Zoom Inspires Greater Camaraderie Among Nearly Half of Users

A more relaxed environment, opportunities to chat more, getting to know colleagues’ families and pets all contribute

Of a thousand individuals surveyed, 46% of respondents using Zoom have admitted to feeling closer to their colleagues now, than when they were in the office. Sixteen percent of these individuals cited the fact that the atmosphere has become far more relaxed while working from home, allowing them to get to know their colleagues better. This is according to a nationwide survey commissioned by Eskenzi PR, a Queen’s award-winning Tech PR agency and conducted by Censuswide.

Other reasons cited for this positive change in closeness include: chatting more (11%), getting to know their colleagues’ families and pets (11%), seeing colleagues in their home setting (9%) as well as spending more time with them (6%). A further 21% of respondents believed their closeness with colleagues had not changed at all. Therefore, appearing to prove that maintaining company culture is not necessarily destined to fail under a remote working model. In this way, offering a more optimistic outlook compared to suggestions of eroding trust among colleagues.

Nonetheless, businesses and their human resource teams must account for the remaining third of the population who have felt a negative impact in their professional relationships: A sentiment more evident amongst women than men, with 42% admitting to feeling less close with colleagues than 24% of men. For these individuals, having too many people on calls has been largely to blame at 12%. This is then closely followed by the impression that co-workers are more uptight and stressed (10%). Others attributed this to having less time (9%) and seeing colleagues in their home setting (5%).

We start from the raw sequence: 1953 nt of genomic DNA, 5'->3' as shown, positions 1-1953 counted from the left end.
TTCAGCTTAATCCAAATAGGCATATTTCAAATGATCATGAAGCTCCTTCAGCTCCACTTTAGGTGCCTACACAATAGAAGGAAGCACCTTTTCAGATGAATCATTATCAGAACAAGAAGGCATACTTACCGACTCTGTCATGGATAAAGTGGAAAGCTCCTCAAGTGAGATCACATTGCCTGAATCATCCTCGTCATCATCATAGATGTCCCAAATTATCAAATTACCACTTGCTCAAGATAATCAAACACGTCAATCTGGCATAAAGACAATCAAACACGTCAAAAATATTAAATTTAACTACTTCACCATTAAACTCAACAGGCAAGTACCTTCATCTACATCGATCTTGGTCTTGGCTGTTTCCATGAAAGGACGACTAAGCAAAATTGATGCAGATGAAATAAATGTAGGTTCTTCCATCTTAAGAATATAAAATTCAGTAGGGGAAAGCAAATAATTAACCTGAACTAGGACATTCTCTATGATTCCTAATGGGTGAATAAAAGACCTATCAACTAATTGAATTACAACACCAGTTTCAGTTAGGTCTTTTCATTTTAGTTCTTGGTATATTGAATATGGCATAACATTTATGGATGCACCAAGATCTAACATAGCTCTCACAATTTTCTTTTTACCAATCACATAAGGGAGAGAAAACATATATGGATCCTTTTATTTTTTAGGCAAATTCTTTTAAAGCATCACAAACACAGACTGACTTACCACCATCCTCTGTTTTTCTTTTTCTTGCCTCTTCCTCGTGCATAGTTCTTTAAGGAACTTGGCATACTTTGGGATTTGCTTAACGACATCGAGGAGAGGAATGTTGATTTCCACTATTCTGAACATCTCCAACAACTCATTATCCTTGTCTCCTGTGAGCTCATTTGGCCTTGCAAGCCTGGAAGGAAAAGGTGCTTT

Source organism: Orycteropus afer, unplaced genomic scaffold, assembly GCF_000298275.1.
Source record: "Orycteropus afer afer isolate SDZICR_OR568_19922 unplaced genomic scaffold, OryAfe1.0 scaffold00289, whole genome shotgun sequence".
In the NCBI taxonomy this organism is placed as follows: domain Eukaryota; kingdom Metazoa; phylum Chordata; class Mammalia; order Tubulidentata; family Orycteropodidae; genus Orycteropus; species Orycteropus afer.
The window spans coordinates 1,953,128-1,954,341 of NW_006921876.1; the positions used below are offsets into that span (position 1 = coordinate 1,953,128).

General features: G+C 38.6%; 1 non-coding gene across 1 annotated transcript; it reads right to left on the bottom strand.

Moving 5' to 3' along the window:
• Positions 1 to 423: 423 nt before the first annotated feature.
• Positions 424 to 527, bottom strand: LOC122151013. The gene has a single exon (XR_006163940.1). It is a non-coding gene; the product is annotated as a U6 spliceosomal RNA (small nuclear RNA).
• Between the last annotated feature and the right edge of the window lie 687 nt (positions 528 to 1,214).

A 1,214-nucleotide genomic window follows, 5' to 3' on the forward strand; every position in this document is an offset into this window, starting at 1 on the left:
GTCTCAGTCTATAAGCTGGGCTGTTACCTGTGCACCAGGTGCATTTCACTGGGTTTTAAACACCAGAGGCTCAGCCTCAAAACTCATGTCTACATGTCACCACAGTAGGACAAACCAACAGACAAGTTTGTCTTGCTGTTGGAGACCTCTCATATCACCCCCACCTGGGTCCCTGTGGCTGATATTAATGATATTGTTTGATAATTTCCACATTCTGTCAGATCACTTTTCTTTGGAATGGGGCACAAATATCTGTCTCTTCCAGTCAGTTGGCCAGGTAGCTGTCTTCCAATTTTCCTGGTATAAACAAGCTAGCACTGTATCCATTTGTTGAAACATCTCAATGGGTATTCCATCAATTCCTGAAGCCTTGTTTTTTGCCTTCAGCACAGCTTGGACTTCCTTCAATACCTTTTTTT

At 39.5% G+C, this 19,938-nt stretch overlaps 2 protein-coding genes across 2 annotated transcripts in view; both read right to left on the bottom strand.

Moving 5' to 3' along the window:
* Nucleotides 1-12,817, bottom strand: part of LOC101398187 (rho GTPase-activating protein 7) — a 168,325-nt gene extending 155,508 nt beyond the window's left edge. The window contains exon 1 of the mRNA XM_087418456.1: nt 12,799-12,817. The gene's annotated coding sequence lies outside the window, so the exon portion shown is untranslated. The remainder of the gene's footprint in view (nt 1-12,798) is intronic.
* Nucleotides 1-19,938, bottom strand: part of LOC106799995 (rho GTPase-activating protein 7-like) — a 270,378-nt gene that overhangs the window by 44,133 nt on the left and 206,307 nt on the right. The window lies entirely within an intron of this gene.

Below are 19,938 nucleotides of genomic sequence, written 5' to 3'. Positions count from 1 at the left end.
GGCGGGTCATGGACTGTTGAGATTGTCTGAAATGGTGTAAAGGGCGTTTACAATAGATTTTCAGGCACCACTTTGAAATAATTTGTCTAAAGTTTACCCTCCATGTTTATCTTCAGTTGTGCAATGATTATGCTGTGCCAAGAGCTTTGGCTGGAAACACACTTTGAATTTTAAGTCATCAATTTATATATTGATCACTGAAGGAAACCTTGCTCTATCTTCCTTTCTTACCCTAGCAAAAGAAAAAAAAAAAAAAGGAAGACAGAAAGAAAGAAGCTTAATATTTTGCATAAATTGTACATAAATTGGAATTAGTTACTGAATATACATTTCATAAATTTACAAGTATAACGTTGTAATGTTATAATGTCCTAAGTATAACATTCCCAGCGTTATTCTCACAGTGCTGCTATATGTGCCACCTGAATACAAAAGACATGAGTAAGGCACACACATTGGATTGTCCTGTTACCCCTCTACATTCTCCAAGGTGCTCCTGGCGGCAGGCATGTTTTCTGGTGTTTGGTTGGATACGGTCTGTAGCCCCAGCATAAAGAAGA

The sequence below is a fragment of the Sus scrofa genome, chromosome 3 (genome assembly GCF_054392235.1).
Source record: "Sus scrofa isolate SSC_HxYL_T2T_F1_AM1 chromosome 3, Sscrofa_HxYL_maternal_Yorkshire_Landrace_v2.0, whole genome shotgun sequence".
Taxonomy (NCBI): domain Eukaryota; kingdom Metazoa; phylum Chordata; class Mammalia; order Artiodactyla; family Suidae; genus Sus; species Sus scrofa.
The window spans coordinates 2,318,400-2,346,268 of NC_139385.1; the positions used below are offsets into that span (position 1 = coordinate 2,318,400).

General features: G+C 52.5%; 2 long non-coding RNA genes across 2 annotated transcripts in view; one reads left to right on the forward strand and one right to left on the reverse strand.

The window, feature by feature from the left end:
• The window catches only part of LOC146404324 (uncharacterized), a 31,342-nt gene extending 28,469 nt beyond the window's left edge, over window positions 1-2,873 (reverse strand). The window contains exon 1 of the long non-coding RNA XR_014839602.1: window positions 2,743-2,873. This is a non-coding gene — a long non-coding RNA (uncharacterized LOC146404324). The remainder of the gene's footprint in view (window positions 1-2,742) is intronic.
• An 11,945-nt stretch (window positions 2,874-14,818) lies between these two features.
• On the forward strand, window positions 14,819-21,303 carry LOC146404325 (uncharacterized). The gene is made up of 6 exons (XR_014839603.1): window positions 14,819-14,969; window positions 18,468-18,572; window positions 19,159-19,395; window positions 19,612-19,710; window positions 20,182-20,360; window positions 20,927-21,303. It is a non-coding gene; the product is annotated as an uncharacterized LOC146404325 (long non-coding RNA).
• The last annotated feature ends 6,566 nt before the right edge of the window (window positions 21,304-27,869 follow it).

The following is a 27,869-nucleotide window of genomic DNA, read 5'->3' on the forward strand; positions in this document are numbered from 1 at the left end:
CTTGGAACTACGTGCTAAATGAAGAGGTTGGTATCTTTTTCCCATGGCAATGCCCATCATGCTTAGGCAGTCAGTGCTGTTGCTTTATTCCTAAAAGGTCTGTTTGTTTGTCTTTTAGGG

Remarkably, a previous survey done in May 2020 also demonstrated how this latter reasoning can go both ways. It revealed that 40% of UK workers judge their colleagues on how their house looks over video conferencing. Of these respondents, 28% viewed their co-workers more favourably as a result, while 12% felt that the state of their co-workers’ house negatively influenced their judgement.

“When we first began this mass experiment of remote working, a number of concerns arose. Chief among them was the fear that a lack of face-to-face time would deteriorate company culture. Yet, fortunately, as these results show, that does not have to be the case,” said Yvonne Eskenzi, co-founder and director of Eskenzi PR. “Nevertheless, should we choose to transition into permanent remote working, adjustments need to be introduced to support those who have been struggling. Women in particular, who are likely doing the heavy lifting in the balance between home and work life as well as potentially experiencing greater intimidation to speak up on calls. Human resources need to implement a number of measures to address this, from hosting one-on-one chats and personal development webinars to creating a mental health and wellness programme.

Photo by Anna Shvets from Pexels

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